Idol isnít unlike the Incredible Hulk in that
he refers to himself in the third person. Of
course when youíre a cultural icon you can do
that sort of thing. Idol helped millions of
girls and boys bridge the gap between
pre-puberty and puberty with his sexually
charged concerts, music and music videos. Now he
hopes to do that with a whole new generation of
people with his latest album, Devilís
Billy Idol: Nothing much, Iím about to smoke a
joint before you so rudely interrupted me
DRE: Is usually the time you spark
BI: Yes, usually as soon as I can.
DRE: Iím doing this interview for SuicideGirls
and I heard that you sang to some of the girls.
BI: Yeah some of them came to my video. It was
magic. I think there was an open call on the
DRE: Is that the kind of girls youíre into?
BI: Not too far off. Is there an LA chapter?
DRE: Yes there is.
BI: Iíd like to go around and meet them.
DRE: So is the world a Devilís Playground to
BI: Kind of, yeah.
DRE: Why did it take so long for you to get a
new album out?
BI: It wasnít really out of choice. It was
more of the way things happened. So many weird
things came about. I refused to work for the
conglomerate America of the 90ís and it took me
until 2004 to find an alternative record
company. Also I had to wait five years for
Capitol to throw me out because I wouldnít do
DRE: What was the problem with Capitol?
BI: They didnít know why they had Billy Idol.
They had me but they didnít know what to do
with me. Itís really weird because I knew what
to do with me but they wouldnít listen. If you
donít listen to me then you will never know
what to do with Billy Idol, that was the fucking
problem they had. I know what to do with Billy
Idol and Iíve just done with this Sanctuary
Record. I hope I piss off everyone at Sanctuary;
one guy is dead of cancer so heís already out
of the picture. He was in The Zombies and I
always hated that band and I hate them even more
now. Fucking Zombies get cancer. Rock and roll
reaches into the grave, motherfucker. How many
bands are you going to stop now? How many times
is he going to stop Billy Idol now? Never again,
heís over, done with, finito! Alright thatís
DRE: How do you think you fit in now? Are you
still a rebel?
BI: Rebel? Well at least Iím fucking trying.
Itís pretty rebellious to even try and do rock
and roll at this age. I should be a blues artist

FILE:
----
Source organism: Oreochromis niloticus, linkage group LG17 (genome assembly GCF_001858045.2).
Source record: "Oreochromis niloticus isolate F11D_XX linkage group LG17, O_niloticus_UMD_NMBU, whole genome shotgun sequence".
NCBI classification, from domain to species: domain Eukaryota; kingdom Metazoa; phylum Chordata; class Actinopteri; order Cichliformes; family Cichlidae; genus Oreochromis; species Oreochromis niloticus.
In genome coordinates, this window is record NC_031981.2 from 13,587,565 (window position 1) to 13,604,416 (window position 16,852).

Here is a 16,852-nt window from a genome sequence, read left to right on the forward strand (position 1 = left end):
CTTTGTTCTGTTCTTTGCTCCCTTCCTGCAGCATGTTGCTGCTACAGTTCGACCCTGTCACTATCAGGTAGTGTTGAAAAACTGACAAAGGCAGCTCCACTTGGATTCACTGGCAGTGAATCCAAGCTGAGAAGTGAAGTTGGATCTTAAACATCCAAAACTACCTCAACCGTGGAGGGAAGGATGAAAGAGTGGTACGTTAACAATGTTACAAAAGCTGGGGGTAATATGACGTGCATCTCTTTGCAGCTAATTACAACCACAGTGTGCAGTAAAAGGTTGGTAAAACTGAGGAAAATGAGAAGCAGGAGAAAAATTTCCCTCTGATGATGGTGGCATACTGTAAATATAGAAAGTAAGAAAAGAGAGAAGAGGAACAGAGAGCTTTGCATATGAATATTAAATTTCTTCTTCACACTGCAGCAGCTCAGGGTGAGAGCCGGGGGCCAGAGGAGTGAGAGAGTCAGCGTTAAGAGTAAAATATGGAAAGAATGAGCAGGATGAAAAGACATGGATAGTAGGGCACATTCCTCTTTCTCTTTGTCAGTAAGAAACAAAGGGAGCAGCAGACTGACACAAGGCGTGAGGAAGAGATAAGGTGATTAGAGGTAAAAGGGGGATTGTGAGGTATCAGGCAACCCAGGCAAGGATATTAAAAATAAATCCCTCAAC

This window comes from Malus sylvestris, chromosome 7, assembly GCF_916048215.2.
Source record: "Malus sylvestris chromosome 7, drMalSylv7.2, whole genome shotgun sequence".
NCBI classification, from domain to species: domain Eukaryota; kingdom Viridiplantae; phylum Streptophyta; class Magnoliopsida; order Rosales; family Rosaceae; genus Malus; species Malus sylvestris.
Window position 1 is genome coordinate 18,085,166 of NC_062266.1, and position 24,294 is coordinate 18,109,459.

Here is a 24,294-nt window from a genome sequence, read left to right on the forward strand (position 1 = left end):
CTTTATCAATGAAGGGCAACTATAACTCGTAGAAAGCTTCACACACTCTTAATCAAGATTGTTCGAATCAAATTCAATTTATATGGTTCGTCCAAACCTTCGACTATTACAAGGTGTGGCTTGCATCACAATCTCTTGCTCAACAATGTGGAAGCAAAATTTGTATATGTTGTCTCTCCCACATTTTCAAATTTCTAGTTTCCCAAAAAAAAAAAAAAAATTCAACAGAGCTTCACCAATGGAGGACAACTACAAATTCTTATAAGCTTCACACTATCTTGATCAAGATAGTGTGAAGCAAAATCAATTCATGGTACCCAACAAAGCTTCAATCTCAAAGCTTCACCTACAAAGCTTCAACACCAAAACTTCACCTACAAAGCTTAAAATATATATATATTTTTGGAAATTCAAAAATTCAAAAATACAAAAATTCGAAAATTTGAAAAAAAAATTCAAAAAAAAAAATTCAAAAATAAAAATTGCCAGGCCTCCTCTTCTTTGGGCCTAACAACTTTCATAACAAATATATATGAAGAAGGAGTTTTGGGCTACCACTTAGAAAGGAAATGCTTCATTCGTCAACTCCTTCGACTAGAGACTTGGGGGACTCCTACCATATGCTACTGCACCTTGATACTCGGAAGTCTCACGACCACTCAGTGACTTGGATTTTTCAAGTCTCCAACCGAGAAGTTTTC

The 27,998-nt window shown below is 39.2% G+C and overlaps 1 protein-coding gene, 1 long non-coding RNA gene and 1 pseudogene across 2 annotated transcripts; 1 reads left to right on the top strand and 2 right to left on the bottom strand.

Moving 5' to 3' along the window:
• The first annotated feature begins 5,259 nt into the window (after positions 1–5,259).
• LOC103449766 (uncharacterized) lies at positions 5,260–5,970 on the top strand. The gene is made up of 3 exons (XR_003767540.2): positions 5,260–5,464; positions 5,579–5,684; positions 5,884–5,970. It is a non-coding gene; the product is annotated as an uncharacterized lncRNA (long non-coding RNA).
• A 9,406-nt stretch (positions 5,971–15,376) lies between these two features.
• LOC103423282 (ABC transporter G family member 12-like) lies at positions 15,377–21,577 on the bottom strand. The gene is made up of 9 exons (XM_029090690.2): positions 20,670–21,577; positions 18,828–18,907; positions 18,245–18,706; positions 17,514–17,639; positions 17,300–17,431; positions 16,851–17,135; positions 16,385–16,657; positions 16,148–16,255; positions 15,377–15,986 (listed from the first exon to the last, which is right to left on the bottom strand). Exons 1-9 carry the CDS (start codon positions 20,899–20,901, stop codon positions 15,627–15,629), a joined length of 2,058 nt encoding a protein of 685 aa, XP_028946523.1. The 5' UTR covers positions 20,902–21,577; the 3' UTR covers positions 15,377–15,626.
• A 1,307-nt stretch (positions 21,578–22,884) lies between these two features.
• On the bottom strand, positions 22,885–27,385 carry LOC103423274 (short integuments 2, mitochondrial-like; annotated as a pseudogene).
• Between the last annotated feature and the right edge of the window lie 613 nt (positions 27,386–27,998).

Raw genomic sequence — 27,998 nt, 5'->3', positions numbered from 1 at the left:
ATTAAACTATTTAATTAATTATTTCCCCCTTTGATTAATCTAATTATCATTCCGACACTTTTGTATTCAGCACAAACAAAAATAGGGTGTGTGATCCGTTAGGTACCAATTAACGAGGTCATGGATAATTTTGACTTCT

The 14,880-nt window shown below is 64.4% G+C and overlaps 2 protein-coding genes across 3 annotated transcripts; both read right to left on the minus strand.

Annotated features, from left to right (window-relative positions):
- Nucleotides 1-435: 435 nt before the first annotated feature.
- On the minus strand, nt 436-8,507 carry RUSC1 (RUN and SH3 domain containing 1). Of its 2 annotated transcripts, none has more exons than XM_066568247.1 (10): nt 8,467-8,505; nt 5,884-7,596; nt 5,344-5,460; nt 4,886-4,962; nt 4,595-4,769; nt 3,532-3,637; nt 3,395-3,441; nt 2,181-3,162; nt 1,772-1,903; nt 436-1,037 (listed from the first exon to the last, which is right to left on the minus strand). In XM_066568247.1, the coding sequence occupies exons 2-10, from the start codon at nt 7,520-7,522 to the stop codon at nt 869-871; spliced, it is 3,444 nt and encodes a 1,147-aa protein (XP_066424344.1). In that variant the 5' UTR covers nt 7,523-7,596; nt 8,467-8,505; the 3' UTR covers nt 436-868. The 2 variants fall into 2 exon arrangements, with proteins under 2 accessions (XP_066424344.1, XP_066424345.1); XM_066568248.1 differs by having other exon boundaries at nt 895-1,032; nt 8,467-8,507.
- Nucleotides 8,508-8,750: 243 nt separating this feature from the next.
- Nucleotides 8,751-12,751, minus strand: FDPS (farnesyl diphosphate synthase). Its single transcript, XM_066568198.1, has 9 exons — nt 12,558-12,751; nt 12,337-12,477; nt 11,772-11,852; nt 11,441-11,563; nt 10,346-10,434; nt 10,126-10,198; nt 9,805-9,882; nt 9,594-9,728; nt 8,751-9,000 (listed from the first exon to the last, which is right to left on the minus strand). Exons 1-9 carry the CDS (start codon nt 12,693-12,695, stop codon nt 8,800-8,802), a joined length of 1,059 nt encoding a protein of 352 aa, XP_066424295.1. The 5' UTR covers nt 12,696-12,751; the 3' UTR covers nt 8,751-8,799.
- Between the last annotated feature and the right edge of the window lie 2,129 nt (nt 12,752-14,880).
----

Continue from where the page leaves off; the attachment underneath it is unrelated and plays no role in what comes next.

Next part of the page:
[laughs]. Itís more like people expect you to
give or you donít care anymore but I have a
passion for the music and I have a great band
Iíve put together. We put out a greatest hits
record in 2001 and we really forged a great band
in the crucible of the greatest hits gigs. When
we did it we could stand right up against bands
like Franz Ferdinand, The Killers and The Music.
We werenít just a retro band because we were
playing a new band. When you can stand right up
against these others, that proves you are still
a rebel. That was really important because even
though people are playing much heavier than they
used to, so you have to have more power in your
band which my drummer provides. We toured for
years with that and we played rocker Billy Idol,
punk Billy Idol, Danzig Billy Idol, metal Billy
Idol and every style of Billy Idol music there
is. That helped everyone really see the range
that you could have. Fuck me we could go
anywhere!!! You could go from Black Sabbath to
Velvet Underground to Iggy Pop to Kraftwerk. It
was just narrowing it down to what we wanted to
do with the record. I really wanted to make a
guitar rock record.
DRE: Youíre turning 50 this year, right?
BI: Yeah but donít tell anyone else. That
makes this my 30th year in rock.
DRE: With all the things youíve done in your
life, did you think you would make it to 50?
BI: No I didnít, well actually it's not that I
didnít know if I would make it to 50, but I
didnít know I would still be playing music. I
thought I might be alive. When I used to take a
taxi home from rehearsals the cab driver would
say ďHey man, I used to be in The
DRE: Is it as easy to get as pissed off?
BI: Itís probably easier. There are just as
many things now to piss people off as there has
ever been. This political situation must be
pissing everyone off because we are almost in a
worse situation than we were in the Cold War.
DRE: When you tour are you going to have an
BI: We may have one. Weíre going to be at
South by Southwest with The Donnas.
DRE: What do you think of The Donnas?
BI: I think they are really good. They do a
really great version of Dancing with Myself
which is not an easy song to play. It sounds
easy but it isnít.
DRE: A lot of movies recently are playing some
of your 80ís hits.
BI: Yeah itís been great.
DRE: Are any new songs going to get into any
BI: Weíve got some other songs which didnít
end up on this album they may well use.
Obviously people doing films can have this album
so they can use it.
DRE: How did you find the guys that make up the
BI: [Drummer] Brian [Tichy] was part of
Slashís Snakepit so heís always been part of
the hard rock scene. Derek [Sherinian] was in a
prog rock group called Dream Theater. Stephen
McGrath, the bass player, is a motorcycling
friend of mine and he happens to also play the
bass. Steve Stevens has been with me for 20
DRE: Are the words 'more mature' the right ones
to use when describing Devilís Playground?
BI: I think it does sound more mature. Just the
fact that my voice got a bit deeper changes
things. Itís the passage of time. Youíre
listening the past 12 years when you play the
album and the fact that Iíve had a life to
live. Thatís a weighty piece of life. Before
that all we had tours, chicks and records which
isnít bad but life was giving us different
DRE: How have the girls changed?
BI: I have to admit there is that wider range of
ages because with that greatest hits tour we
pulled in a whole load of young followers. What
Iím looking at isnít much different from
what Iíve always looked at. Hey Granny, take
your teeth out! YEAH!